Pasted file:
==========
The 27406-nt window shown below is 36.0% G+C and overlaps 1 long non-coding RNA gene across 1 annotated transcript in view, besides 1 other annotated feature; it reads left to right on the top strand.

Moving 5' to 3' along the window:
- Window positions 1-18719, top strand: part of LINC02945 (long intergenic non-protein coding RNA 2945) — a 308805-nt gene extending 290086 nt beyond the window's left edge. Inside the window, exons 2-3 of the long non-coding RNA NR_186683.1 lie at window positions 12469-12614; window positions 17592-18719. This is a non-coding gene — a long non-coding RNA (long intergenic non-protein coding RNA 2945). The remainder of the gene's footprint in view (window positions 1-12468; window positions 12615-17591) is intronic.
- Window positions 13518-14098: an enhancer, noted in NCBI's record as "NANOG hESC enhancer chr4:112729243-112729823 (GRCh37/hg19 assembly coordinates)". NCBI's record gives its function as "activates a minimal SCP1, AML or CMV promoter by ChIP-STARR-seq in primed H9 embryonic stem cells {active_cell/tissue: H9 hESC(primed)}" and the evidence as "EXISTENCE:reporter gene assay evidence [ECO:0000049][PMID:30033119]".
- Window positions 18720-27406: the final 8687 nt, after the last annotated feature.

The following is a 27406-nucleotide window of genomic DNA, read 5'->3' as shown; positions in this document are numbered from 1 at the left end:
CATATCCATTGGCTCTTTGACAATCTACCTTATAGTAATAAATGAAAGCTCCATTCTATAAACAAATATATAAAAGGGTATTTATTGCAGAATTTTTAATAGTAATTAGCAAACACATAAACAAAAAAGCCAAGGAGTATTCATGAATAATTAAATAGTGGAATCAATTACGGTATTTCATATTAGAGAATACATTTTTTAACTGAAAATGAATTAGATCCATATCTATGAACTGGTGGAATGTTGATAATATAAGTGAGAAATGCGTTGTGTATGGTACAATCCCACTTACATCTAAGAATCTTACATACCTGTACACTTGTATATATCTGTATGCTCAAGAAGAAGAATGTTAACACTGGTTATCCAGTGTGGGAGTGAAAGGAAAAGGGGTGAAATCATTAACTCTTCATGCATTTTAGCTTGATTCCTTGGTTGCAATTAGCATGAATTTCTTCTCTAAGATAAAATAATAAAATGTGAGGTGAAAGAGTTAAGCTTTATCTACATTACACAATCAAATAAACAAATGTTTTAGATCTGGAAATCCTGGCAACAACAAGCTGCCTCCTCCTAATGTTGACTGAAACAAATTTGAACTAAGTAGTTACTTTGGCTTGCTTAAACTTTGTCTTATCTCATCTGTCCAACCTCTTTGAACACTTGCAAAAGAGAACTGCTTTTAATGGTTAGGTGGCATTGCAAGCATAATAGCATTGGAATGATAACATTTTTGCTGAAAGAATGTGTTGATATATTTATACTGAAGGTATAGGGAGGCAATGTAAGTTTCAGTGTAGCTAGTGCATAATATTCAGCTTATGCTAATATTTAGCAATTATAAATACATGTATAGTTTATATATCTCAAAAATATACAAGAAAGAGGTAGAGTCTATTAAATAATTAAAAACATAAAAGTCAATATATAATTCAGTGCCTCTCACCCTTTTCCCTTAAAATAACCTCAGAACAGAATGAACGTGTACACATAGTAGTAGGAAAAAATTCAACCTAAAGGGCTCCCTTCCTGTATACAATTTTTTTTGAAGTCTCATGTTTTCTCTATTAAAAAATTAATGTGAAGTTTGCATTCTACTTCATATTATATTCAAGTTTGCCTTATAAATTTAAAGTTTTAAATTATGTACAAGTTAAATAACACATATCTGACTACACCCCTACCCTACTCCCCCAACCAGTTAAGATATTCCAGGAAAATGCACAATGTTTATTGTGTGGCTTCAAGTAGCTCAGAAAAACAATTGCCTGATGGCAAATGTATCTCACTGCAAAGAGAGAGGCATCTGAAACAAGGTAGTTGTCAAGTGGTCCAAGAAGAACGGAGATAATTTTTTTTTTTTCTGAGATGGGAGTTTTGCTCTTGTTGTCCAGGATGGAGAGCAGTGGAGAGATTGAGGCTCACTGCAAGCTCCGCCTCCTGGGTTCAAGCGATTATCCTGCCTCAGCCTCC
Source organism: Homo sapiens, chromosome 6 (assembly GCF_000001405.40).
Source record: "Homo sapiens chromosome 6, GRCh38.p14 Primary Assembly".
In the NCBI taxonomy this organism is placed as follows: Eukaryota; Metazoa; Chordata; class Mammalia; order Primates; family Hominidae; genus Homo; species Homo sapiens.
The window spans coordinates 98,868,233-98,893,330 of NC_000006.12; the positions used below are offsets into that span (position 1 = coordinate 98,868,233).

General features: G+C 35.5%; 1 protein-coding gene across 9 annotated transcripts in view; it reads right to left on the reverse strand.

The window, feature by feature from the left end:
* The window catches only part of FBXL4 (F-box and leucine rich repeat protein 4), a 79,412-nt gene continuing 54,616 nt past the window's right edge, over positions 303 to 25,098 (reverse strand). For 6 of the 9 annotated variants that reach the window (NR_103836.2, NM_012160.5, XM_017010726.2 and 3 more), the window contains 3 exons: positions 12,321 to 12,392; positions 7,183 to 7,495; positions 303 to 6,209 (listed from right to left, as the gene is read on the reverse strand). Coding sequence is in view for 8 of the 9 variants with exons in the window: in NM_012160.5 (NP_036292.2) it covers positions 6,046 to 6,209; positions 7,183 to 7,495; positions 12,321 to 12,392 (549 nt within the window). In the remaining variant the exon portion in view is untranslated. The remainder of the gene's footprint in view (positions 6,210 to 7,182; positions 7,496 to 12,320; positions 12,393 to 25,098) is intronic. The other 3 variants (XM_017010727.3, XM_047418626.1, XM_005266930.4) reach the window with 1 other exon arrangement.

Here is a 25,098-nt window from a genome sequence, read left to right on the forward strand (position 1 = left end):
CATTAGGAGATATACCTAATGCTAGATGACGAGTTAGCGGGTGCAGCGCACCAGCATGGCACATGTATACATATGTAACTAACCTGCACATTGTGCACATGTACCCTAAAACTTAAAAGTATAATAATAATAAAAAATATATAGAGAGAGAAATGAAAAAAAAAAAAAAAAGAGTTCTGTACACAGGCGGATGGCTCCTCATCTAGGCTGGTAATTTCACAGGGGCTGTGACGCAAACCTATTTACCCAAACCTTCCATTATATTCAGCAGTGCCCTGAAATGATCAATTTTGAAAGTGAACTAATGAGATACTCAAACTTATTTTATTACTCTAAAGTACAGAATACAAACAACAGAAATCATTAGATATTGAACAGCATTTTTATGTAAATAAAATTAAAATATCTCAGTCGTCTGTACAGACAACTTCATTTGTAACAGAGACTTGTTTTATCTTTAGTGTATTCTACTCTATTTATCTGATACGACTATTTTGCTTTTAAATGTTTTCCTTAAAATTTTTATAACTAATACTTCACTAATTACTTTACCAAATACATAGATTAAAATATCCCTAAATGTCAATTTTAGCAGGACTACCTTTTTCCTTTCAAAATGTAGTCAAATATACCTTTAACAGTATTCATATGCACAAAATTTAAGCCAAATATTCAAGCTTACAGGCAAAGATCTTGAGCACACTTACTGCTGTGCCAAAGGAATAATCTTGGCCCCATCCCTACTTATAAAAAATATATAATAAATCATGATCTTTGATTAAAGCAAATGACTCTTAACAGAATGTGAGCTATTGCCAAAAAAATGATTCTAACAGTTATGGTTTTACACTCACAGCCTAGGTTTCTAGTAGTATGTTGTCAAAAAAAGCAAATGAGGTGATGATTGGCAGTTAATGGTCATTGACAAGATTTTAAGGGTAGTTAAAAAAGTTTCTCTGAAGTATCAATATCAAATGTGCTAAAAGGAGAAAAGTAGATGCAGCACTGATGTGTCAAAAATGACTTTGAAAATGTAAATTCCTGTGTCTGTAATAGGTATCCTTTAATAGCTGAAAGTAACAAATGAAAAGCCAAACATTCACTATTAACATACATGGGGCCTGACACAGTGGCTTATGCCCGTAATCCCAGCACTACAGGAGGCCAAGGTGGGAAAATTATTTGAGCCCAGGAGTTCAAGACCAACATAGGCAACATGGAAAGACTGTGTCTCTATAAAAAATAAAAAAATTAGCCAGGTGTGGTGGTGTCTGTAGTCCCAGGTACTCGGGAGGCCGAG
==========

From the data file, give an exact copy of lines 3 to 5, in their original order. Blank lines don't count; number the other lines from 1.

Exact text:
- Window positions 1-18719, top strand: part of LINC02945 (long intergenic non-protein coding RNA 2945) — a 308805-nt gene extending 290086 nt beyond the window's left edge. Inside the window, exons 2-3 of the long non-coding RNA NR_186683.1 lie at window positions 12469-12614; window positions 17592-18719. This is a non-coding gene — a long non-coding RNA (long intergenic non-protein coding RNA 2945). The remainder of the gene's footprint in view (window positions 1-12468; window positions 12615-17591) is intronic.
- Window positions 13518-14098: an enhancer, noted in NCBI's record as "NANOG hESC enhancer chr4:112729243-112729823 (GRCh37/hg19 assembly coordinates)". NCBI's record gives its function as "activates a minimal SCP1, AML or CMV promoter by ChIP-STARR-seq in primed H9 embryonic stem cells {active_cell/tissue: H9 hESC(primed)}" and the evidence as "EXISTENCE:reporter gene assay evidence [ECO:0000049][PMID:30033119]".
- Window positions 18720-27406: the final 8687 nt, after the last annotated feature.